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  • An infant inspired model of reaching for a humanoid robot

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    Save to Project icon | Request Permissions | Click to expandQuick Abstract | PDF file iconPDF (241 KB) |  | HTML iconHTML  

    Infants demonstrate remarkable talents in learning to control their sensor and motor systems. In particular the ability to reach to objects using visual feedback requires overcoming several issues related to coordination, spatial transformations, redundancy, and complex learning spaces, that are also challenges for robotics. The development sequence from tabula rasa to early successful reaching includes learning of saccade control, gaze control, torso control, and visually elicited reaching and grasping in 3D space. This sequence is an essential progression in the acquisition of manipulation behaviour. In this paper we outline the biological and psychological processes behind this sequence, and describe how they can be interpreted to enable cumulative learning of reaching behaviours in robots. Our implementation on an iCub robot produces reaching and manipulation behaviours from scratch in around 2.5 hours. We show snapshots of the learning spaces during this process, and comment on how timing of stage transition impacts on learning. View full abstract»

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  • Improvement proposals to intrinsically motivational robotics

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    Save to Project icon | Request Permissions | Click to expandQuick Abstract | PDF file iconPDF (106 KB) |  | HTML iconHTML  

    In this paper, we first give a brief background on artificial curiosity and intrinsic motivation as it is studied in the developmental robotics research community. We then introduce some theoretical improvements for mechanisms related to intrinsically motivational living algorithms as introduced by SAGG-RIAC algorithm. Finally we conclude by drawing the way for our future experimental results using these new improvements. View full abstract»

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  • The strategic student approach for life-long exploration and learning

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    Save to Project icon | Request Permissions | Click to expandQuick Abstract | PDF file iconPDF (328 KB) |  | HTML iconHTML  

    This article introduces the strategic student metaphor: a student has to learn a number of topics (or tasks) to maximize its mean score, and has to choose strategically how to allocate its time among the topics and/or which learning method to use for a given topic. We show that under which conditions a strategy where time allocation or learning method is chosen from the easier to the more complex topic is optimal. Then, we show an algorithm, based on multi-armed bandit techniques, that allows empirical online evaluation of learning progress and approximates the optimal solution under more general conditions. Finally, we show that the strategic student problem formulation allows to view in a common framework many previous approaches to active and developmental learning. View full abstract»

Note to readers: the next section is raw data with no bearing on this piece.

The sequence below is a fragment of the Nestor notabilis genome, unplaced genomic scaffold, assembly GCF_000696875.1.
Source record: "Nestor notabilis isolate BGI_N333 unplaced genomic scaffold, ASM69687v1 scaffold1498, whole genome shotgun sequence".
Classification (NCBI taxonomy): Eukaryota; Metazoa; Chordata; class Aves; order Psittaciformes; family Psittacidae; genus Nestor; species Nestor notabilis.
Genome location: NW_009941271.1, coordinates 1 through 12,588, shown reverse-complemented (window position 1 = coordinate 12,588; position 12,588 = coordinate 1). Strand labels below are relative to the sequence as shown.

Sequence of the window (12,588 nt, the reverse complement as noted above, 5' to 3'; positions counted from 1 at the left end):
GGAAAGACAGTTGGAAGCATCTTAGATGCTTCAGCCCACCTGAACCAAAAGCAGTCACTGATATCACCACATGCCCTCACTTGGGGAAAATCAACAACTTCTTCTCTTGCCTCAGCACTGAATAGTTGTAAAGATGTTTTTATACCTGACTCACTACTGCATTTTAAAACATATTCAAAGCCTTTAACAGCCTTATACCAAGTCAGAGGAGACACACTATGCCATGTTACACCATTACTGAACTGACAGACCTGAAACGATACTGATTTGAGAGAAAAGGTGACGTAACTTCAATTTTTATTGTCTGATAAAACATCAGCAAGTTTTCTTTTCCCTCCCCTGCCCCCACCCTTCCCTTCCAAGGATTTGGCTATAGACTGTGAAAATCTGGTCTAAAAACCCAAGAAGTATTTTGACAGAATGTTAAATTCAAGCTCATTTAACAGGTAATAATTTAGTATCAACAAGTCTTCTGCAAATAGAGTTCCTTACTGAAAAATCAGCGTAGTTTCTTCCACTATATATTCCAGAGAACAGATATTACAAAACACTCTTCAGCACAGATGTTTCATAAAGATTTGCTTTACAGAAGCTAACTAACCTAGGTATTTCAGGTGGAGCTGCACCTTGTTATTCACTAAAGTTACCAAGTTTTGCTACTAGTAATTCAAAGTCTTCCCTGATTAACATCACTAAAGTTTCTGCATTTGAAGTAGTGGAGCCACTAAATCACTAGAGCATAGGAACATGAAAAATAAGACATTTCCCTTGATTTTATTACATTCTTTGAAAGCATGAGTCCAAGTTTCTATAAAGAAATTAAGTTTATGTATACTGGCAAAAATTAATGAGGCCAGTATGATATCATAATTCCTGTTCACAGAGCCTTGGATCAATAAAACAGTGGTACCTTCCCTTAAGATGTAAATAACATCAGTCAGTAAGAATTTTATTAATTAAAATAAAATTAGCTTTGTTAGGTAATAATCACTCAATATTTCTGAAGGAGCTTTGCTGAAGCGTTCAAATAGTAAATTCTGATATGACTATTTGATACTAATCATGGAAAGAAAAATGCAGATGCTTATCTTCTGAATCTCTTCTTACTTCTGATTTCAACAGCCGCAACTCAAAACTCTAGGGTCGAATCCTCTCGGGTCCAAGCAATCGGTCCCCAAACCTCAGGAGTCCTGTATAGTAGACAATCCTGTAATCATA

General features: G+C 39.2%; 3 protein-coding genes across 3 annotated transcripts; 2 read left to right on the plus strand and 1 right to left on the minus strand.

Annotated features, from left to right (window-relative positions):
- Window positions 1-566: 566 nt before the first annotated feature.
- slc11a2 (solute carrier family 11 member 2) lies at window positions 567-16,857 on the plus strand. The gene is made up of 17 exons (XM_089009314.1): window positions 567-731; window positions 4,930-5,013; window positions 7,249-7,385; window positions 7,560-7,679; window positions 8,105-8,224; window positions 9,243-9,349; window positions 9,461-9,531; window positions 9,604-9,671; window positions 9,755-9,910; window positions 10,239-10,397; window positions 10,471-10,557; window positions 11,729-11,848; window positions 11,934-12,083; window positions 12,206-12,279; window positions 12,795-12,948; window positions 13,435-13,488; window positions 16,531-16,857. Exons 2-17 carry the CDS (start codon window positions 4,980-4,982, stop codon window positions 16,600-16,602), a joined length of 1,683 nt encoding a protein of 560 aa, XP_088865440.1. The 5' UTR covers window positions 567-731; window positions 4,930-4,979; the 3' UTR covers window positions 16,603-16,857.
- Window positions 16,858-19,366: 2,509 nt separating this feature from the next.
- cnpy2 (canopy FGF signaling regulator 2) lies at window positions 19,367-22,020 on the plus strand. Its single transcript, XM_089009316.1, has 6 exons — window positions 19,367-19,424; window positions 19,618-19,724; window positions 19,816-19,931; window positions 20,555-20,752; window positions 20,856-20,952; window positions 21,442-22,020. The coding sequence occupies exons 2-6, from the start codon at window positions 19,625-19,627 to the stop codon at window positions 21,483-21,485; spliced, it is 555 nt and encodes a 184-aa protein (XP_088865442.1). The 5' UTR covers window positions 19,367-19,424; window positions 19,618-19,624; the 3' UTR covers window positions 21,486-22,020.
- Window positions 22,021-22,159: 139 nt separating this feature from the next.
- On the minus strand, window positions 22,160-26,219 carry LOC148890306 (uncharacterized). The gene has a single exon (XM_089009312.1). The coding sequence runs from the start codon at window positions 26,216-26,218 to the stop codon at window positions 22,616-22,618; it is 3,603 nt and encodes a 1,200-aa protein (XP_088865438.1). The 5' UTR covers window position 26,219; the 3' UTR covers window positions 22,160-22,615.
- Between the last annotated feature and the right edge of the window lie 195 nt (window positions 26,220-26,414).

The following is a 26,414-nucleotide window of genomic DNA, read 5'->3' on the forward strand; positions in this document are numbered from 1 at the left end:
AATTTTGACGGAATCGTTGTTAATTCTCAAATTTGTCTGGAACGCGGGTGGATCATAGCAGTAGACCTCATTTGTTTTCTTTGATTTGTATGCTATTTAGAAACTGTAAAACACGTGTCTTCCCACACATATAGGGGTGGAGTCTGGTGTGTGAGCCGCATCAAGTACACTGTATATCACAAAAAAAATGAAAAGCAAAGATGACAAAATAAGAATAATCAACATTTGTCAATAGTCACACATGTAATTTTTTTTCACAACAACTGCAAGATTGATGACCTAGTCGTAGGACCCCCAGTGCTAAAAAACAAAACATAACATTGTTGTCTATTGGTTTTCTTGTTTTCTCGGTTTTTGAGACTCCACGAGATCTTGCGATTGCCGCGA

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  • Multi-optima exploration with adaptive Gaussian mixture model

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    In learning by exploration problems such as reinforcement learning (RL), direct policy search, stochastic optimization or evolutionary computation, the goal of an agent is to maximize some form of reward function (or minimize a cost function). Often, these algorithms are designed to find a single policy solution. We address the problem of representing the space of control policy solutions by considering exploration as a density estimation problem. Such representation provides additional information such as shape and curvature of local peaks that can be exploited to analyze the discovered solutions and guide the exploration. We show that the search process can easily be generalized to multi-peaked distributions by employing a Gaussian mixture model (GMM) with an adaptive number of components. The GMM has a dual role: representing the space of possible control policies, and guiding the exploration of new policies. A variation of expectation-maximization (EM) applied to reward-weighted policy parameters is presented to model the space of possible solutions, as if this space was a probability distribution. The approach is tested in a dart game experiment formulated as a black-box optimization problem, where the agent's throwing capability increases while it chases for the best strategy to play the game. This experiment is used to study how the proposed approach can exploit new promising solution alternatives in the search process, when the optimality criterion slowly drifts over time. The results show that the proposed multi-optima search approach can anticipate such changes by exploiting promising candidates to smoothly adapt to the change of global optimum. View full abstract»

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  • Socially guided intrinsically motivated learner

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    This paper studies the coupling of two learning strategies: internally guided learning and social interaction. We present Socially Guided Intrinsic Motivation by Demonstration (SGIM-D) and its interactive learner version Socially Guided Intrinsic Motivation with Interactive learning at the Meta level (SGIM-IM), which are algorithms for learning inverse models in high dimensional continuous sensorimotor spaces. After describing the general framework of our algorithms, we illustrate with a fishing experiment. View full abstract»